Covid 19: How to make your ED recovery successful
Coronavirus is causing people a lot of additional stress and anxiety. For those people struggling with an eating disorder, or those looking after someone who has issues with such illnesses, the self-isolation process can negatively affect the recovery process.
According to the eating disorder charity Beat, around 125 million people in the UK are affected by an eating disorder.
Eating disorders are complex mental health problems that can be caused by various different factors. Examples include biological factors, such as genetics and psychological factors such as low self-esteem, perfectionism, issues with bullying or simply issues at work, school or personal life.
When Boris Johnson announced the lockdown on March 23, those who have struggled or are still struggling with the eating problems did not expect it to have a major impact on the way they are coping.
28-year-old nurse Ann said that having to shop for food less often triggers her eating disorder she battled with while being a nursing student, because it requires bigger product quantities for a longer time.
“I simply cannot buy many products; a full trolley is making me anxious and I feel better while purchasing smaller quantities more often.” – said Ann.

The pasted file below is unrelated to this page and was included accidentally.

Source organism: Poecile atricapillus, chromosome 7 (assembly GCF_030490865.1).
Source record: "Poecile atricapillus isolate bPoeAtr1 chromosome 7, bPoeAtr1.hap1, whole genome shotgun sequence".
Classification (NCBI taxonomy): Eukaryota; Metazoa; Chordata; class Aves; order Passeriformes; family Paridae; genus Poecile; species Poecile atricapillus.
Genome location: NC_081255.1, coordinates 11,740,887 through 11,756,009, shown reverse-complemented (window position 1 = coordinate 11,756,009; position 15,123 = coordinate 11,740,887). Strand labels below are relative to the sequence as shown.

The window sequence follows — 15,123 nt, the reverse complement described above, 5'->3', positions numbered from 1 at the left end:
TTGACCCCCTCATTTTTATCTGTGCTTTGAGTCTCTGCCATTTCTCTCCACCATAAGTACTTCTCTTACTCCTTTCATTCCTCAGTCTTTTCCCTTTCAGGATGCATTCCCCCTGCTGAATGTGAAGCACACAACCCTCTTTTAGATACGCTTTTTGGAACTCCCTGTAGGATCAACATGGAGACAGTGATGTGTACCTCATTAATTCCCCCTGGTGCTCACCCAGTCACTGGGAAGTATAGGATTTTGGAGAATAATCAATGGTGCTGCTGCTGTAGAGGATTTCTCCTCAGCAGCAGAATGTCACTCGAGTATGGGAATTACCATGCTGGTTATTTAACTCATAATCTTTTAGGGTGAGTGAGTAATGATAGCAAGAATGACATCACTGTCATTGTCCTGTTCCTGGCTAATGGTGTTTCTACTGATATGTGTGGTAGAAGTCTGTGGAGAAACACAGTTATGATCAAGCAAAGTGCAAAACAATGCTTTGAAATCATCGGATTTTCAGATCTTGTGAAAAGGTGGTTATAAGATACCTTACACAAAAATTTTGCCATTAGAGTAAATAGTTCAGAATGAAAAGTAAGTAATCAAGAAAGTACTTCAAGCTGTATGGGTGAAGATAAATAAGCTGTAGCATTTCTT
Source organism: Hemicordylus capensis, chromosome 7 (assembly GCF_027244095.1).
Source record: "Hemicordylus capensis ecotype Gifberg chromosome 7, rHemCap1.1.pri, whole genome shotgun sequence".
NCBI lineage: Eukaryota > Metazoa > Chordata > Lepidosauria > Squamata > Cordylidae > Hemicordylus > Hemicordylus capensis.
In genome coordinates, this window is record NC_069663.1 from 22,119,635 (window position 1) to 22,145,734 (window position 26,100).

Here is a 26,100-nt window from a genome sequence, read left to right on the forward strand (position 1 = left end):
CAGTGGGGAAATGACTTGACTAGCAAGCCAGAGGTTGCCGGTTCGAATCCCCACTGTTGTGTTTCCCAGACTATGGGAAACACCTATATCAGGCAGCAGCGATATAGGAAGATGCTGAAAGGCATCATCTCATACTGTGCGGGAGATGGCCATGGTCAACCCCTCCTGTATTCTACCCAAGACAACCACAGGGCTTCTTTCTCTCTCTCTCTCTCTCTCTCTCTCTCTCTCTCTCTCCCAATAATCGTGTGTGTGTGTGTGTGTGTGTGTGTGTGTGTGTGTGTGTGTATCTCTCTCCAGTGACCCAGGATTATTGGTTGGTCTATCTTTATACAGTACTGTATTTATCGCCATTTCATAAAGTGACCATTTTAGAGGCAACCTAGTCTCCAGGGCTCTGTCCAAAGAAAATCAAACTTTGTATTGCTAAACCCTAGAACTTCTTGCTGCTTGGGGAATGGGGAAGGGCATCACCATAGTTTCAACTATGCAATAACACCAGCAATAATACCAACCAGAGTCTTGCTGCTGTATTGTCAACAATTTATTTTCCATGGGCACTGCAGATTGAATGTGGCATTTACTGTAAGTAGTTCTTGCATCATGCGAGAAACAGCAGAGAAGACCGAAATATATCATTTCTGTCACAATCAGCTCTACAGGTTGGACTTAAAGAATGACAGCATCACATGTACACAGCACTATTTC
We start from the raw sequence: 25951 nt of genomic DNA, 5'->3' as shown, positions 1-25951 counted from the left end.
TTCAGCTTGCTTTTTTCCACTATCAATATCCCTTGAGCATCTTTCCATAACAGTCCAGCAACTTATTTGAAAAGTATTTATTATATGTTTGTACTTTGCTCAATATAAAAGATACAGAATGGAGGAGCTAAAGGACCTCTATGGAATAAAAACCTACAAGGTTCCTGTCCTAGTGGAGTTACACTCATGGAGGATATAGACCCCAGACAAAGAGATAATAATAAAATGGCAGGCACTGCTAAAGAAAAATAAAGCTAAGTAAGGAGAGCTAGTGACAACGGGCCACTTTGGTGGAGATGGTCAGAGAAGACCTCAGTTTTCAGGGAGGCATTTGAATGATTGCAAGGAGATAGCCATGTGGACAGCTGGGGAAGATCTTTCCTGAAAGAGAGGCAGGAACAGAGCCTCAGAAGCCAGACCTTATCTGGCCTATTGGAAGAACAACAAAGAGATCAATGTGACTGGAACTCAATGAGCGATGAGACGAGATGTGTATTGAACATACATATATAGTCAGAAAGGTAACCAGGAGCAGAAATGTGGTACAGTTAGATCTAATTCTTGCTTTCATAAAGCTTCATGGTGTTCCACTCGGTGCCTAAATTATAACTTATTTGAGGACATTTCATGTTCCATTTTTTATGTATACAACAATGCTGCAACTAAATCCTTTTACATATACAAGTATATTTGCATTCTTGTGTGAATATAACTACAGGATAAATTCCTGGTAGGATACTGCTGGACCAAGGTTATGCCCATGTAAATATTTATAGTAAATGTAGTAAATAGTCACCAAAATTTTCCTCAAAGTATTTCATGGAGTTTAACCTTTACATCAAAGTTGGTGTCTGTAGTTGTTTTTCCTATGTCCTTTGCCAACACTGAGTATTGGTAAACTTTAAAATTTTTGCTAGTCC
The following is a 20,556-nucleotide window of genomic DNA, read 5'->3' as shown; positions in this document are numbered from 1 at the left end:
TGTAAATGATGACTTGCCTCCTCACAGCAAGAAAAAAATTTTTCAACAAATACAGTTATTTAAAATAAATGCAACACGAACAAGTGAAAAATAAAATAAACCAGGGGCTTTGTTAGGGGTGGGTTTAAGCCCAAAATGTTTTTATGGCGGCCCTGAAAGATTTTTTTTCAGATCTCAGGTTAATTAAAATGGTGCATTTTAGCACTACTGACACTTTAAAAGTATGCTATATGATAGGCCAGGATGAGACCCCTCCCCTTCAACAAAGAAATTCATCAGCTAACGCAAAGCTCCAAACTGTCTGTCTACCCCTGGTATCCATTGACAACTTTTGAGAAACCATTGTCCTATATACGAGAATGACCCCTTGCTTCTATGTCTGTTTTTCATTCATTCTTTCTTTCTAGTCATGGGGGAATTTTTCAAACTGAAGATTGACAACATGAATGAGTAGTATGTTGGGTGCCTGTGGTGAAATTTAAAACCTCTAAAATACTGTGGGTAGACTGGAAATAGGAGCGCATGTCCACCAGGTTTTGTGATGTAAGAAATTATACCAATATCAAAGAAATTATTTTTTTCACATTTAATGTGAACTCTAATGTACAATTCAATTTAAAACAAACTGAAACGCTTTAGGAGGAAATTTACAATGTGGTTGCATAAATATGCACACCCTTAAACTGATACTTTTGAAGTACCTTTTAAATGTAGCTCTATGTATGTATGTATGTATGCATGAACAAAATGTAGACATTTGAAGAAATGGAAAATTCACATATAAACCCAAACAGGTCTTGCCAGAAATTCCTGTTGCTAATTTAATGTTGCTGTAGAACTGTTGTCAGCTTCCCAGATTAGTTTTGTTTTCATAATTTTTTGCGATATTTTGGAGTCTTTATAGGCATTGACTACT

She claims to feel pressured to “stock up”, which she is not used to do. For the majority struggling from eating disorders, one of the biggest challenges is shopping for food.
The patients tend to stick to certain products only, which are considered to be “safe.” There is no room for experimenting or trying new foods.
However, some of the patients are willingly stock-piling food. It is common for those struggling with the binge-purge behaviour. For those isolating alone with no one looking after them can trigger more binge episodes.
Even though the situation is extremely challenging, you will look back on these few months and will be proud of yourself for getting through this.
In order to succeed in your journey, we present five activities to take on when the bad thoughts visit.
(image source: Siora Photography. Unsplash.com)